Fact and fantasy
T.E. Lawrence Desmond Stewart (Hamish Hamilton E7.50) Writing of 'the little fellow who is labelled for posterity as Lawrence of Arabia', his friend E.M. Forster differentiated between being truthful and being true. Lawrence, in his view, was not always the former but always the latter. Charlotte, Bernard Shaw's wife, whose frustrated parental urge led her to adopt Lawrence as a surrogate son (it was surely not accidental, as he himself maintained, that Lawrence opted for the name of Shaw on joining the Royal Tank Corps) eventually concluded that he was 'an INFERNAL liar!' This mythopoeia makes it extremely difficult for any biographer to establish with certainty what actually happened not merely in the major crises but in the day-to-day events of his subject's life.
Like most mythomaniacs, Lawrence showed no consistency in his lying. Thus, for example, he would tell one person that he had selected the name of Shaw because it was the first monosyllable that had caught his eye in the telephone directory and would then tell someone else that he had selected it because, beginning with a letter that came late in the alphabet, it would appear low down on the service duty list. Mr Stewart gives a number of pathetic examples of Lawrence's fantasies. In 1908, he claimed, he had taken 'a sudden turn for military service' and had for a while been in the ranks. The story, unconfirmed by family friends or the military authorities, was repeated to his two early biographers, Robert Graves and Liddell Hart, and believed by them,
Mr Stewart sees the main task of any biographer of Lawrence as differentiating between three strata; fact; legend; and the interaction of fact and legend in the crucible of his subject's imagination when he came to write The Seven Pillars of Wisdom—a book that he himself admitted was not 'strictly truth'. The legend was not, of course, solely self-created. The war in the trenches, with its immobility, its mass slaughter and its pitting of two impotent masses against each other, was ugly, squalid and unromantic; but the war in the desert, with its small numbers, its fluidity of movement and its tribal loyalties and heroisms, had about it an irresistibly romantic appeal.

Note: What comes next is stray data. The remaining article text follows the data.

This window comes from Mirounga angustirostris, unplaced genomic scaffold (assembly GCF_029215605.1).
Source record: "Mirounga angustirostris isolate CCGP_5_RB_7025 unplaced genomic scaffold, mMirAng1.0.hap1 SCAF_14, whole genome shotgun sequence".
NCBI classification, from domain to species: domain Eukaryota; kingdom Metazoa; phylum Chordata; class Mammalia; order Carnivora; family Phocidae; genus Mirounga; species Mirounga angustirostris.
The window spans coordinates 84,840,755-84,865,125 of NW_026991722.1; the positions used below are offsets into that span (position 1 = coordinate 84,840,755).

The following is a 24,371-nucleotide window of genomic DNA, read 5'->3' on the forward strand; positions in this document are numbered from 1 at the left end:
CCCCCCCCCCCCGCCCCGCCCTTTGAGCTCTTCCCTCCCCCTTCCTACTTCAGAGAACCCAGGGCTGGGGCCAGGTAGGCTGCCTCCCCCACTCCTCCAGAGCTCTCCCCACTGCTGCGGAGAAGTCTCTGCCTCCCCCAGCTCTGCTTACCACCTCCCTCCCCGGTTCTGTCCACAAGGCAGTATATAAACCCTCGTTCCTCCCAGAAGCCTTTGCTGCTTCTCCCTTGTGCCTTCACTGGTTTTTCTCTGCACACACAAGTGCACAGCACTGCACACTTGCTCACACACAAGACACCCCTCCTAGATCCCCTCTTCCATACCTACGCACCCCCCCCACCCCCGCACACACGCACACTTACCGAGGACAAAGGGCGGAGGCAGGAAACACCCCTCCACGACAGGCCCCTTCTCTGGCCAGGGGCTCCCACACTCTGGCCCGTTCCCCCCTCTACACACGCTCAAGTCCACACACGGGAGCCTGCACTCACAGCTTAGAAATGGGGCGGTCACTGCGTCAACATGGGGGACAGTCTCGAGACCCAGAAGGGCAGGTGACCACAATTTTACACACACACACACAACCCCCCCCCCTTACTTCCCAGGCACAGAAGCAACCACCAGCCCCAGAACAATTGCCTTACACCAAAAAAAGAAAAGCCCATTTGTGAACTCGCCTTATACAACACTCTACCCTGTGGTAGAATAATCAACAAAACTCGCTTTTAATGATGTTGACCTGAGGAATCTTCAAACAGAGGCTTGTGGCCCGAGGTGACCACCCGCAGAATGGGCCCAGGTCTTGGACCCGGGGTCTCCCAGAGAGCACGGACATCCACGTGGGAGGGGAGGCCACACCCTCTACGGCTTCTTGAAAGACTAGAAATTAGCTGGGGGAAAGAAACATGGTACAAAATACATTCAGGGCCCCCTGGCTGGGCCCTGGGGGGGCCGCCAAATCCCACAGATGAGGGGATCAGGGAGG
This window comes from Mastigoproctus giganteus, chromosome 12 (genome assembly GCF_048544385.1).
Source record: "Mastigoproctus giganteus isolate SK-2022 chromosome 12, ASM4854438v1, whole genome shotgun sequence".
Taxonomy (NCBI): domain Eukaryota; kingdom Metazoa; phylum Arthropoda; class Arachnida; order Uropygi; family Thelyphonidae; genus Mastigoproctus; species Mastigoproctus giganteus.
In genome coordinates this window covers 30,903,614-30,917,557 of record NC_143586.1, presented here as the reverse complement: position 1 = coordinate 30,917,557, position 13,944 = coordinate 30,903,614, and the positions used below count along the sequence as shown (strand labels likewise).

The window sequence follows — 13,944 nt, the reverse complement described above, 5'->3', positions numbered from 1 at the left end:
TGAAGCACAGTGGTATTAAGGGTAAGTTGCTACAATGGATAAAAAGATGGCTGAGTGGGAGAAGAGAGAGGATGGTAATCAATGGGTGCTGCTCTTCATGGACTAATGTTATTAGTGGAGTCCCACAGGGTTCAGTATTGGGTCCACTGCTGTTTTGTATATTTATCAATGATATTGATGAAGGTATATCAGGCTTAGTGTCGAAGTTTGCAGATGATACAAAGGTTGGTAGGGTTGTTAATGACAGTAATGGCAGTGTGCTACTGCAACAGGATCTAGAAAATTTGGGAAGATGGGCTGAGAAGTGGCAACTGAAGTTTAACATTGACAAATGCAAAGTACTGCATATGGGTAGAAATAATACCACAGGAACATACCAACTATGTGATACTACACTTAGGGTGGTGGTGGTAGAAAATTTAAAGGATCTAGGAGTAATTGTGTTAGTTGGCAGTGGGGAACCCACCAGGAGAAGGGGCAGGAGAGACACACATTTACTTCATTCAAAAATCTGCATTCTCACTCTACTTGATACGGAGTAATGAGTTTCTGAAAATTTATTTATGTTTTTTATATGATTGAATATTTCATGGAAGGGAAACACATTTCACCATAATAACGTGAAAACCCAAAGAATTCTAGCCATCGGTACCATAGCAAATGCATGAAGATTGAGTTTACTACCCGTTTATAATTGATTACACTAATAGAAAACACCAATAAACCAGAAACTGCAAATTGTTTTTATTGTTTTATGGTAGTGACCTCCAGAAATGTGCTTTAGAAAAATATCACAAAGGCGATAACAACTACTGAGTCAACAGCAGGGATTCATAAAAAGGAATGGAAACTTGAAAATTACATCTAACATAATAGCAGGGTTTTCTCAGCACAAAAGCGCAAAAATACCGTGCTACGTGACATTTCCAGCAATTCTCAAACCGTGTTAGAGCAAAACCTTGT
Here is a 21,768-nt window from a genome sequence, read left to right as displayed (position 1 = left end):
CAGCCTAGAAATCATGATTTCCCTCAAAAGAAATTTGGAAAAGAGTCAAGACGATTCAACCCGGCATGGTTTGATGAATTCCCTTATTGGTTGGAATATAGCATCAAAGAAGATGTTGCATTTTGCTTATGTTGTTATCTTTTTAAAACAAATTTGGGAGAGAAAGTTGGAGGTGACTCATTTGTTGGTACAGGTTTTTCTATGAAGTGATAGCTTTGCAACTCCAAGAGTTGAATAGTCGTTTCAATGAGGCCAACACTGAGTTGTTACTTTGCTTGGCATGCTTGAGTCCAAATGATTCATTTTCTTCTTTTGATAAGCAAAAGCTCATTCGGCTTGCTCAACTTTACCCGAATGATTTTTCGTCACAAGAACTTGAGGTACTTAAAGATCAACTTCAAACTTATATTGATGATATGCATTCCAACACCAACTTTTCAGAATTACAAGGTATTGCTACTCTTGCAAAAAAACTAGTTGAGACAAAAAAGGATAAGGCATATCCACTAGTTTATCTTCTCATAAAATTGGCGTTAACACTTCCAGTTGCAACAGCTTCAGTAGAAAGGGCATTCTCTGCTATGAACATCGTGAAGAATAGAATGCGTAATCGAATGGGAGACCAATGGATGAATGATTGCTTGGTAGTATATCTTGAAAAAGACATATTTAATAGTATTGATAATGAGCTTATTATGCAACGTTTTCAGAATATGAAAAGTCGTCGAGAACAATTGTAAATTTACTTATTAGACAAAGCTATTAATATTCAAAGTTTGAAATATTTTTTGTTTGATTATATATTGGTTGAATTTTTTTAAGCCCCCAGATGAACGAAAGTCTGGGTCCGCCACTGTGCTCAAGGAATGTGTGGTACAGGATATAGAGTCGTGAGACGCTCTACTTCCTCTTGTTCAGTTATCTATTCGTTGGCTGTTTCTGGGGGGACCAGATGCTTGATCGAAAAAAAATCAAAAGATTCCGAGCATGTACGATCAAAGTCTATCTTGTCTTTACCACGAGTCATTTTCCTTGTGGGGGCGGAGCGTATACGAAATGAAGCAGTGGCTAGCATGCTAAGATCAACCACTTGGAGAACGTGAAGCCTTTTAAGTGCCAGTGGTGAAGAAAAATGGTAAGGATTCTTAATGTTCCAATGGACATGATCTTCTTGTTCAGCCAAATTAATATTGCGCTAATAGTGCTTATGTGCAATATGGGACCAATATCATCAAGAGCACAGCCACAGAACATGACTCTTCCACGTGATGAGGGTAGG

When a brash American publicist, Lowell Thomas, arrived in England to write about the war, John Buchan, then 'one of the 'mysterious high priests of the Ministry of Information', shrewdly urged him to make for the Middle East. There Thomas at once saw the propaganda value of this slight Englishman with 'the face and hair of a Circassian beauty, the physique of an oryx, the courage of Abu Bakr and the wisdom of Omar' (as an Arab leader iS supposed to have described him with improbable lyricism). Nor was Lawrence uncooperative—he was always adroit at 'backing into the limelight', to use Robert Graves's phrase. Over the years Thomas exaggerated the degree of his intimacy with his hero, until Lawrence grew exasperated with a propagandist whose indiscriminate and inaccurate enthusiasm was doing him more harm than good.
As one would expect of an experienced Arabist, who has spent much of his life in the Middle East, Mr Stewart is excellent on the years passed by Lawrence in the desert, first as an archaeologist and then as a soldier. No other biographer has treated this period more effectively. There are perceptive sketches of Hogarth (Lawrence's first father-figure, about whom someone, perhaps Mr Stewart himself, should write a biography); Ronald Storrs, who, with typical condescension, called Lawrence 'my little genius'; and Allenby, a giant of a man (in every sense), towards whom Lawrence, now admiring and affectionate, now carping and critical, was to show a lasting ambivalence.